Can more accurate night-time remote sensing data simulate a more detailed population distribution?

Nannan Gao, Fen Li*, Hui Zeng, Daniël van Bilsen, WM (Martin) de Jong

*Corresponding author for this work

Research output: Contribution to journalArticleAcademicpeer-review

14 Citations (Scopus)


Aging, shrinking cities, urban agglomerations and other new key terms continue to emerge when describing the large-scale population changes in various cities in mainland China. It is important to simulate the distribution of residential populations at a coarse scale to manage cities as a whole, and at a fine scale for policy making in infrastructure development. This paper analyzes the relationship between the DN (Digital number, value assigned to a pixel in a digital image) value of NPP-VIIRS (the Suomi National Polar-orbiting Partnership satellite's Visible Infrared Imaging Radiometer Suite) and LuoJia1-01 and the residential populations of urban areas at a district, sub-district, community and court level, to compare the influence of resolution of remote sensing data by taking urban land use to map out auxiliary data in which first-class (R1), second-class (R2) and third-class residential areas (R3) are distinguished by house price. The results show that LuoJia1-01 more accurately analyzes population distributions at a court level for second- and third-class residential areas, which account for over 85% of the total population. The accuracy of the LuoJia1-01 simulation data is higher than that of Landscan and GHS (European Commission Global Human Settlement) population. This can be used as an important tool for refining the simulation of residential population distributions. In the future, higher-resolution night-time light data could be used for research on accurate simulation analysis that scales down large-scale populations.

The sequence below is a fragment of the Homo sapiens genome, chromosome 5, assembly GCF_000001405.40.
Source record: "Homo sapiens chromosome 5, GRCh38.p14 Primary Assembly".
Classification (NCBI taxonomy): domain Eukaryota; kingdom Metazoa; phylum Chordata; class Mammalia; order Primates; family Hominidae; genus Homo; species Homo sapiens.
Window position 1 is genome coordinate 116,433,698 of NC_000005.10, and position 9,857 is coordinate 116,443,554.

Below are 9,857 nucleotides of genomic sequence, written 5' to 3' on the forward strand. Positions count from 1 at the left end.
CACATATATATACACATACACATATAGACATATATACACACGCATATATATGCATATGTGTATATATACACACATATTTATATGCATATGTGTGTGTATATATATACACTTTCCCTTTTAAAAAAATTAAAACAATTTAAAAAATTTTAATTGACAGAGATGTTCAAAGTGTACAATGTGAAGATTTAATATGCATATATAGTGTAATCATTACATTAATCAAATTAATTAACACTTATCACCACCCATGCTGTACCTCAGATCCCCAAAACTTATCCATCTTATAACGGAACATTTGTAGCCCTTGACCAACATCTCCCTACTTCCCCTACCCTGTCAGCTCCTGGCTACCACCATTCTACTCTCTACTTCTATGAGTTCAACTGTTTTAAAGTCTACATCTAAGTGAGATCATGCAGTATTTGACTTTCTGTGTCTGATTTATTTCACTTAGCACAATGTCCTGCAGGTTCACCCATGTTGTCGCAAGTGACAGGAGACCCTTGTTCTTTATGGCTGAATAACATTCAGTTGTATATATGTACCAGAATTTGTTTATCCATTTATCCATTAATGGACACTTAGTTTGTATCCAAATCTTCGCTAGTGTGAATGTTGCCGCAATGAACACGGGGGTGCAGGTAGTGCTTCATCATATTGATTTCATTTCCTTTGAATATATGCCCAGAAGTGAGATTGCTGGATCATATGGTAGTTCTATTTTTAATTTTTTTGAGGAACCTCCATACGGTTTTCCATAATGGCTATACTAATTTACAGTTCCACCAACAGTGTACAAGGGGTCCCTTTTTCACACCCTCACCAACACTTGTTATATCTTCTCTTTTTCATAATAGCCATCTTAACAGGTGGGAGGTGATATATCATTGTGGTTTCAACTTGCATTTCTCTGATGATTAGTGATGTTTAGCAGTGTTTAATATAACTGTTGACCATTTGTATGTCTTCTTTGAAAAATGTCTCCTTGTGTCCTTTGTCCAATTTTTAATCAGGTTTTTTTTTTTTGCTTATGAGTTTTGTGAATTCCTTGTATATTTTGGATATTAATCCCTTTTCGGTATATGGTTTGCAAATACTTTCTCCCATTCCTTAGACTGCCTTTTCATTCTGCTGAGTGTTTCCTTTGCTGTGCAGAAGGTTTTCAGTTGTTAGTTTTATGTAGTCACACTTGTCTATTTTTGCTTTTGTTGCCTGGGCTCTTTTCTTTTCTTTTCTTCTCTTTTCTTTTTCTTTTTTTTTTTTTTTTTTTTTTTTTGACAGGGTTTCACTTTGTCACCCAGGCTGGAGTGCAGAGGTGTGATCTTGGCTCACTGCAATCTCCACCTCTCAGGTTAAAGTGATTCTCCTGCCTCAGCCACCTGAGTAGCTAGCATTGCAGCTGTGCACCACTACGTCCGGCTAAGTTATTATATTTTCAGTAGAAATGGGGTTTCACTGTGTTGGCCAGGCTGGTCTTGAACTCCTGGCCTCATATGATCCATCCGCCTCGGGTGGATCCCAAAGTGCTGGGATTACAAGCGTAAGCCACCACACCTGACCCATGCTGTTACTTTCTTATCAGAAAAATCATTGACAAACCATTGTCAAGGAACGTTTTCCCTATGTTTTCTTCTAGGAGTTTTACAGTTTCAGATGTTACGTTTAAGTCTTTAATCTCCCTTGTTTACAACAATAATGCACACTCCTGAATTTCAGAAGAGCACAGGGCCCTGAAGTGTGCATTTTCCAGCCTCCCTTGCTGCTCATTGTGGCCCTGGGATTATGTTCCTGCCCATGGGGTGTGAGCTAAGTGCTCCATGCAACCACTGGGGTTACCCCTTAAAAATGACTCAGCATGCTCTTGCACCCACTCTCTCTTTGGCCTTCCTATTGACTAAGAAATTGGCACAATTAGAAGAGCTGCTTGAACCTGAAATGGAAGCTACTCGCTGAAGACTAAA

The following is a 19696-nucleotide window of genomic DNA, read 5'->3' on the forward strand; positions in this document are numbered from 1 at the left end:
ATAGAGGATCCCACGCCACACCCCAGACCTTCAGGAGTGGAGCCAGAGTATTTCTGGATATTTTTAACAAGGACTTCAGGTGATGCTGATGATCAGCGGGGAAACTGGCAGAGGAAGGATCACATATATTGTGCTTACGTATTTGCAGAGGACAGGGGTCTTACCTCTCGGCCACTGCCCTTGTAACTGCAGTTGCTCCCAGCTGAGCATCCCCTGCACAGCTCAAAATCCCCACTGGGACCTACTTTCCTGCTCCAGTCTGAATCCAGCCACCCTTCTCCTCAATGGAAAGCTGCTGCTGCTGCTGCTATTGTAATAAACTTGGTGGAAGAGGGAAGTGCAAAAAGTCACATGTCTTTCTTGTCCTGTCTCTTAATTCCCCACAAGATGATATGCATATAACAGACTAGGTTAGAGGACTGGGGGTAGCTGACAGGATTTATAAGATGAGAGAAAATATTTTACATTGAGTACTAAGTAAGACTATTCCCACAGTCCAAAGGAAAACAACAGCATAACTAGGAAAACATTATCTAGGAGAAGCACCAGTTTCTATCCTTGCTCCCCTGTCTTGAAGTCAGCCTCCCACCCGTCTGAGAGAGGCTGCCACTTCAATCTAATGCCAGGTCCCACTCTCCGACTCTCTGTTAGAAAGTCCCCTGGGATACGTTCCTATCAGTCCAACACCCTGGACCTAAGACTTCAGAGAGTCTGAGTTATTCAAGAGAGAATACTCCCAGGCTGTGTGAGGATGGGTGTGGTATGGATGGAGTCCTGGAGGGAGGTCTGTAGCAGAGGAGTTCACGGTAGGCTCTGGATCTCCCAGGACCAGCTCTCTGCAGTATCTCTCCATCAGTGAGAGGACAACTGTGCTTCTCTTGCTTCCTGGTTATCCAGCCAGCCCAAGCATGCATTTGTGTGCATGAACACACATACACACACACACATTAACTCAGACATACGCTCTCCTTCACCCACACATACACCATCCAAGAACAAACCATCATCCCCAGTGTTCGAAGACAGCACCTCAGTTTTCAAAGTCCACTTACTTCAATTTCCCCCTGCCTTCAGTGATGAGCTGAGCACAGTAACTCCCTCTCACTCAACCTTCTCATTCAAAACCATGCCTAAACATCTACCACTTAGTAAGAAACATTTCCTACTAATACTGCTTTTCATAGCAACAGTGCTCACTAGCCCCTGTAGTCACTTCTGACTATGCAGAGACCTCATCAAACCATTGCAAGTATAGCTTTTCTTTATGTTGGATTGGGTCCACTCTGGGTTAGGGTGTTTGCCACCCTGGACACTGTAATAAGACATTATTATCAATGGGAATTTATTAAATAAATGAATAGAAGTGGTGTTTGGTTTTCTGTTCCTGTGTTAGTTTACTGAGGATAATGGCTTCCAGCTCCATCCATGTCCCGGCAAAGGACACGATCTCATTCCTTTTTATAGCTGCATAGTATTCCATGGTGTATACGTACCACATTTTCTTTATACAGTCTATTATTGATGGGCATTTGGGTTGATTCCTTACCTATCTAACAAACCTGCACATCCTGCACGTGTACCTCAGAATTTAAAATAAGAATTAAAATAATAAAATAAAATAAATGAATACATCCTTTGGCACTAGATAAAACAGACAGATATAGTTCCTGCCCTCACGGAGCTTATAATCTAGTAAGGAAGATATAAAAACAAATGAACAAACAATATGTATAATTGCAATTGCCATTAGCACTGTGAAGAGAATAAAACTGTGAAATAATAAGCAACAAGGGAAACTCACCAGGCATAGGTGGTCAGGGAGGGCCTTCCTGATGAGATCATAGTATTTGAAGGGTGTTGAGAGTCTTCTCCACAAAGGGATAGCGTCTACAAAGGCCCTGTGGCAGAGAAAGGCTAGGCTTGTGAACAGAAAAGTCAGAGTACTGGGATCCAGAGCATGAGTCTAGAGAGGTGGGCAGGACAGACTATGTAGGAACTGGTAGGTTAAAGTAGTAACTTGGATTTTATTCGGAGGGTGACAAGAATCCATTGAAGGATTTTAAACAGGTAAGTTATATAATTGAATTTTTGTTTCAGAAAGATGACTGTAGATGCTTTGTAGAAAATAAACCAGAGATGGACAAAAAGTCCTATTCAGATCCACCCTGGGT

Original languageEnglish
Article number4488
JournalSustainability (Switzerland)
Issue number16
Publication statusPublished - 19 Aug 2019

Bibliographical note

Funding Information:
We thank the anonymous reviewers for their valuable comments. We further express our gratitude to the Wuhan University, NOAA and Oak Ridge National Laboratory for providing the supporting data from LuoJia1-01, NPP-VIIRS and LandScan Global, respectively. We would also like to thank the European Commission EU Science Hub for the GHS Population Grid data.

Funding Information:
Funding: This research was funded by International S&T Cooperation Projects of Inter-government: Technologies and demonstration of integrated energy system & carbon emission research on city level grant number 2017YFE0101700 and Research on Urban Livable Space Smart Model & Individual Decision Support System, grant number JSGG20170413173425899.

Publisher Copyright:
© 2019 by the authors.

Research programs

  • SAI 2008-06 BACT


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